However, most of us are good mothers and we know our priorities. If there was anything wrong with my child, I’d be the first person to leave the office immediately, and I wouldn’t care what was going on. My children are still my priority over my work and my inspiration. If it wasn’t for them I wouldn’t have my career.

And the most rewarding?

Feeling fulfilled and doing something rewarding with my life. My MBE from the Queen came out of the blue, and it meant a lot that it was for the very thing I wanted to do – to make a difference to peoples’ lives and be there as a mum.

I am lucky in that I have been able to combine my work and being there for my children, and was able to go to every single play group when they were younger. Now I have confidence in myself because I have earned respect for what I have done, and I really feel that I have achieved something.

What has driven you to achieve your level of success?

I would never have written any books had I not had Natasha, and had Natasha not died, and if my second child wasn’t such a terrible eater. So it was my experience in life that drove me to do what I do.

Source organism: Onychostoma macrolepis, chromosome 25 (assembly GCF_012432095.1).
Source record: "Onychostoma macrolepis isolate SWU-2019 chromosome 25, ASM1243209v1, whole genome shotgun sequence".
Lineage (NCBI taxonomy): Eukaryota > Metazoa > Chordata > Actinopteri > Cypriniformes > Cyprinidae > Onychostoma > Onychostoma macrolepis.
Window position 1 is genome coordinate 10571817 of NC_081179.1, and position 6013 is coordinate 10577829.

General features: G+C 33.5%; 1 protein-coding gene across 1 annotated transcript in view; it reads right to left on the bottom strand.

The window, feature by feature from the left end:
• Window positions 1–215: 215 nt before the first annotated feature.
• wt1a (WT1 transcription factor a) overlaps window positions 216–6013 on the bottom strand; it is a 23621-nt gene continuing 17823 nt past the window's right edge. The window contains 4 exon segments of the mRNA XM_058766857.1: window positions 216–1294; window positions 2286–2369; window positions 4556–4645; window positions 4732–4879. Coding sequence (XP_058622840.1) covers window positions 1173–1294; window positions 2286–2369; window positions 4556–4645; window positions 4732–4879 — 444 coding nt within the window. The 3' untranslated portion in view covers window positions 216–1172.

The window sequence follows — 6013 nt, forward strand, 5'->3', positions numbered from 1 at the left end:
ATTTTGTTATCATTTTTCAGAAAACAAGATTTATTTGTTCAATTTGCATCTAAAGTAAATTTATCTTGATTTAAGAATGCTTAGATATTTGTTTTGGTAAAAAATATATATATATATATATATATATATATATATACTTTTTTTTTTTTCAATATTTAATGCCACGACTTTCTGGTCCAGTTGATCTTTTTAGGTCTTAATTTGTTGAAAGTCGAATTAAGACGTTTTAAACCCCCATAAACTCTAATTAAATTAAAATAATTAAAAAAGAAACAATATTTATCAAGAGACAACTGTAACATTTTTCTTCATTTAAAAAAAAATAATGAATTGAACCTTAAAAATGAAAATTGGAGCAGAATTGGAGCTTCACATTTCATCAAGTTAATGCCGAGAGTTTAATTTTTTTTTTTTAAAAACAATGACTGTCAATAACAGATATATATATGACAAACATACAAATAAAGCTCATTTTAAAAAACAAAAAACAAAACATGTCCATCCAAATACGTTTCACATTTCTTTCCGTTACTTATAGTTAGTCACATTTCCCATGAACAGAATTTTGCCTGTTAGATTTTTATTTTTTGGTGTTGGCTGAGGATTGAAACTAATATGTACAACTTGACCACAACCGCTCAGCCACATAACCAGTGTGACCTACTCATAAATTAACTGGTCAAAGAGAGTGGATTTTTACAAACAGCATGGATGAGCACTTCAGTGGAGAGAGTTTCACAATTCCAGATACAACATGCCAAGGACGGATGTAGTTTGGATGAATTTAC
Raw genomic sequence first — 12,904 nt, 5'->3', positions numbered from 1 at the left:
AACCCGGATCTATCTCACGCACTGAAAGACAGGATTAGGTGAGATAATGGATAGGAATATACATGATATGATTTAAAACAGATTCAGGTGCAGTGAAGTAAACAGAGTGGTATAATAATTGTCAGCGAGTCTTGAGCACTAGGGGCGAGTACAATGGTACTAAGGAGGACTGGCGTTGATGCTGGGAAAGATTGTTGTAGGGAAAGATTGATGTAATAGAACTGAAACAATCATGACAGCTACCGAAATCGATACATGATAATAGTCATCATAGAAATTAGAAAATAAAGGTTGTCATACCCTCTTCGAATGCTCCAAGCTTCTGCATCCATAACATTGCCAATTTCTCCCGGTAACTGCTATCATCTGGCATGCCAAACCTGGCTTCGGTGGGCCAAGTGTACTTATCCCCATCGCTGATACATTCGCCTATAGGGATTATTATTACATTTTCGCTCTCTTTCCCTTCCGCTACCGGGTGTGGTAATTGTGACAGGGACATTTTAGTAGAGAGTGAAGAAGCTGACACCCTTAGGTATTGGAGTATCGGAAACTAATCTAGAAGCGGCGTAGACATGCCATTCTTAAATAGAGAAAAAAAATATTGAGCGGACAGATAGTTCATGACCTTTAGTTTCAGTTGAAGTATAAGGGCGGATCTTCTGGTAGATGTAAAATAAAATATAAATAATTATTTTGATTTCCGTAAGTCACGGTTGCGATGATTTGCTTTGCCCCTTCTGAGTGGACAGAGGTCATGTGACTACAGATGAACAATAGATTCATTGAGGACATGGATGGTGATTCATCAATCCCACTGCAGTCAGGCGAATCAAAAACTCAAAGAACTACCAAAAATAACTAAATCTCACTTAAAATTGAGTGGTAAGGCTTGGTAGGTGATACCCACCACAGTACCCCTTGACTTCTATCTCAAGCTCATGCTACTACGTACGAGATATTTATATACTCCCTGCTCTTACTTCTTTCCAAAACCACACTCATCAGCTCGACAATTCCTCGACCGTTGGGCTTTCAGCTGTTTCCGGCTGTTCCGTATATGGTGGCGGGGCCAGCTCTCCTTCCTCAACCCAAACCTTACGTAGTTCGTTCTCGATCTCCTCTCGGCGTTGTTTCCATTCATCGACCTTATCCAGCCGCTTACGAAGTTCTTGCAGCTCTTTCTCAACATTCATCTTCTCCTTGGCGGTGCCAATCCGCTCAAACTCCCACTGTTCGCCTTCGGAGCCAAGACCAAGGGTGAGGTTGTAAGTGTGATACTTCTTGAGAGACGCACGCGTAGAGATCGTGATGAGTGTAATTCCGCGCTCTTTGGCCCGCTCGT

I am also a perfectionist. I will test a recipe 10, 15, 20 times to get it right. I won’t put anything in the book unless I absolutely love it. I also value my career because I am really helping people.

What more would you like to achieve in your career?

I think the more you achieve, the more you want to achieve. I’ve just started out in manufacturing baby food, and I’d like to create the best baby food and raise the bar.

I think the taste of most baby food out there is dire. It doesn’t taste like real food, but we’ve just come to accept it because they’re all as bad as each other, and we have assumed that was just how it is.

I hope that now I’ve come in with a range of baby food that tastes homemade will change the industry. I’d like to see some fresh food in the baby aisle, too.

I’m also interested in going into export. We’ve just gone into the Middle East as they have such a big diabetes problem there, and I thought I could offer something different. The rate of sale of our products there has been very good, and now I want to move into other countries like South Korea, China and Hong Kong.

I’m also involved in school meals. More than 3,000 small schools across the UK and around 15% of primary schools are currently unable to prepare food on site which is a major concerning given the positive benefits a hot, healthy meal has on a child’s wellbeing and classroom performance.